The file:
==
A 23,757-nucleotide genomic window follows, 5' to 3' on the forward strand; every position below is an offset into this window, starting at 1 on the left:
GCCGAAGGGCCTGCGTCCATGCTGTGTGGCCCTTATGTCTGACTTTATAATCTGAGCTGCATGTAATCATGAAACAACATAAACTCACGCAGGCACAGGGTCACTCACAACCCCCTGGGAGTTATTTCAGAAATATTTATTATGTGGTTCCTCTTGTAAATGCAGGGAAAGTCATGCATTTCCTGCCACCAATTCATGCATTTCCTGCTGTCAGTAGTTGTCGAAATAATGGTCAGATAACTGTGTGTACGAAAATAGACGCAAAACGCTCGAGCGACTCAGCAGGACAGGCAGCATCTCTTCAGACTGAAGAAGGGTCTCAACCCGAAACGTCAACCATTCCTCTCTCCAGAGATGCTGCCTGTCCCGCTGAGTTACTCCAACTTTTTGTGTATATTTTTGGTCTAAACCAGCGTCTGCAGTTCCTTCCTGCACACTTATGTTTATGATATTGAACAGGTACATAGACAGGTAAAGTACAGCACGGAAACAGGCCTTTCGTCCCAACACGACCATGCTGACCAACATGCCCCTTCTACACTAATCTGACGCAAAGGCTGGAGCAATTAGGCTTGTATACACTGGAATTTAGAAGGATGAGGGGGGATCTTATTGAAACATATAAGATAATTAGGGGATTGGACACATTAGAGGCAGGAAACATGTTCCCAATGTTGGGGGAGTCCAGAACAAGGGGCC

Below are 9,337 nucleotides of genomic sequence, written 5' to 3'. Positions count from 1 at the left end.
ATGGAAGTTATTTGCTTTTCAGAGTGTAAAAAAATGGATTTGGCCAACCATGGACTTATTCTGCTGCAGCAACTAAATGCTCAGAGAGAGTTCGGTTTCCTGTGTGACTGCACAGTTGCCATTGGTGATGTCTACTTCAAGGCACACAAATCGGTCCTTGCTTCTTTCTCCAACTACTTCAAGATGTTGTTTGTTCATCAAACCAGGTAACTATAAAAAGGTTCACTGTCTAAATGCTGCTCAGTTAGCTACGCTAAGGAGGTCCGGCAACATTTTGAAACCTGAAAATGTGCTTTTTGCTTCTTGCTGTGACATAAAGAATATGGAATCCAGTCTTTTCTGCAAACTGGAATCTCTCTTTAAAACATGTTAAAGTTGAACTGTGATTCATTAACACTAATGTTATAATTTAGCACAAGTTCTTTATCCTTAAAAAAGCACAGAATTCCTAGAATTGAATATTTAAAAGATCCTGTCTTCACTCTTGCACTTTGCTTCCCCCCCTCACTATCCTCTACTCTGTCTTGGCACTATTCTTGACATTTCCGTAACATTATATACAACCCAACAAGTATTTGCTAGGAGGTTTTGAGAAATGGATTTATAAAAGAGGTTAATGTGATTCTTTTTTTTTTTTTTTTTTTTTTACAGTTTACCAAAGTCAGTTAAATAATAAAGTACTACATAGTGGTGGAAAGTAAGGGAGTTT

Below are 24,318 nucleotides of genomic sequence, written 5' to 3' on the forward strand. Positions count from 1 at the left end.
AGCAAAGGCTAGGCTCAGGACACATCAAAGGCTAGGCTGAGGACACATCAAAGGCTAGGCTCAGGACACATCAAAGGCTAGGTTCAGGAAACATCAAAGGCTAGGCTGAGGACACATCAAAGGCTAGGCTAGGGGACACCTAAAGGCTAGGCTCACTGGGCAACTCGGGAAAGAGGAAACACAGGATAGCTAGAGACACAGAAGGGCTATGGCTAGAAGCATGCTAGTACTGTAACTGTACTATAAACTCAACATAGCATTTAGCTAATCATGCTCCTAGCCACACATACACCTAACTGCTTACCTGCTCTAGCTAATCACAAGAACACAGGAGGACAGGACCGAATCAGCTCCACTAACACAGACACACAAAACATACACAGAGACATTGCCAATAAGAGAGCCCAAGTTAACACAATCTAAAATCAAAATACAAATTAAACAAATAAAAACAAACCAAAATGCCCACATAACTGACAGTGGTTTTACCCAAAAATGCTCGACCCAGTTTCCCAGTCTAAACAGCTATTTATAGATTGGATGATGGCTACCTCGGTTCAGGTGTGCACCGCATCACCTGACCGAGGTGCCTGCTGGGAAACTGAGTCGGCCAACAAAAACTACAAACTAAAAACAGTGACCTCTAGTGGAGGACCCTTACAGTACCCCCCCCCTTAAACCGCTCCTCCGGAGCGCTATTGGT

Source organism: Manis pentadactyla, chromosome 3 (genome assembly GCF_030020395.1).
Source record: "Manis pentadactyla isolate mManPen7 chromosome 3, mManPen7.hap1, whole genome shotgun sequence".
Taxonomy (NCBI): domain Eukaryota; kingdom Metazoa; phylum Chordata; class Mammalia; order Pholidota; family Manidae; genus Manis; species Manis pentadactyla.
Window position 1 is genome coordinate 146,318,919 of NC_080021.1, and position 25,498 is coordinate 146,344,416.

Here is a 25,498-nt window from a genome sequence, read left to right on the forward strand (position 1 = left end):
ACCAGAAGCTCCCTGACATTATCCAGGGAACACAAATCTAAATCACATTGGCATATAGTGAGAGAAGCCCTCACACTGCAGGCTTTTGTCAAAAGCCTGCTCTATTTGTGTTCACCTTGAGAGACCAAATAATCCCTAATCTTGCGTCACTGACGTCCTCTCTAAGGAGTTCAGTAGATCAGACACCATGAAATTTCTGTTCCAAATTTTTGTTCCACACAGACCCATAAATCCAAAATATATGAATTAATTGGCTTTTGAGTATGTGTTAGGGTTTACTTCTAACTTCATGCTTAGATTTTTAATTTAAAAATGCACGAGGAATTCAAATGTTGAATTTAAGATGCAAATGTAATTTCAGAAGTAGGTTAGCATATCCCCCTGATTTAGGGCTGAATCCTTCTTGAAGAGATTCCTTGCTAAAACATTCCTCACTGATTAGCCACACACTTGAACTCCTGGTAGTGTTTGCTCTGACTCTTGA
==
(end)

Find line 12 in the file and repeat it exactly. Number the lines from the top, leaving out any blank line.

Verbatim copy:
ACCAGAAGCTCCCTGACATTATCCAGGGAACACAAATCTAAATCACATTGGCATATAGTGAGAGAAGCCCTCACACTGCAGGCTTTTGTCAAAAGCCTGCTCTATTTGTGTTCACCTTGAGAGACCAAATAATCCCTAATCTTGCGTCACTGACGTCCTCTCTAAGGAGTTCAGTAGATCAGACACCATGAAATTTCTGTTCCAAATTTTTGTTCCACACAGACCCATAAATCCAAAATATATGAATTAATTGGCTTTTGAGTATGTGTTAGGGTTTACTTCTAACTTCATGCTTAGATTTTTAATTTAAAAATGCACGAGGAATTCAAATGTTGAATTTAAGATGCAAATGTAATTTCAGAAGTAGGTTAGCATATCCCCCTGATTTAGGGCTGAATCCTTCTTGAAGAGATTCCTTGCTAAAACATTCCTCACTGATTAGCCACACACTTGAACTCCTGGTAGTGTTTGCTCTGACTCTTGA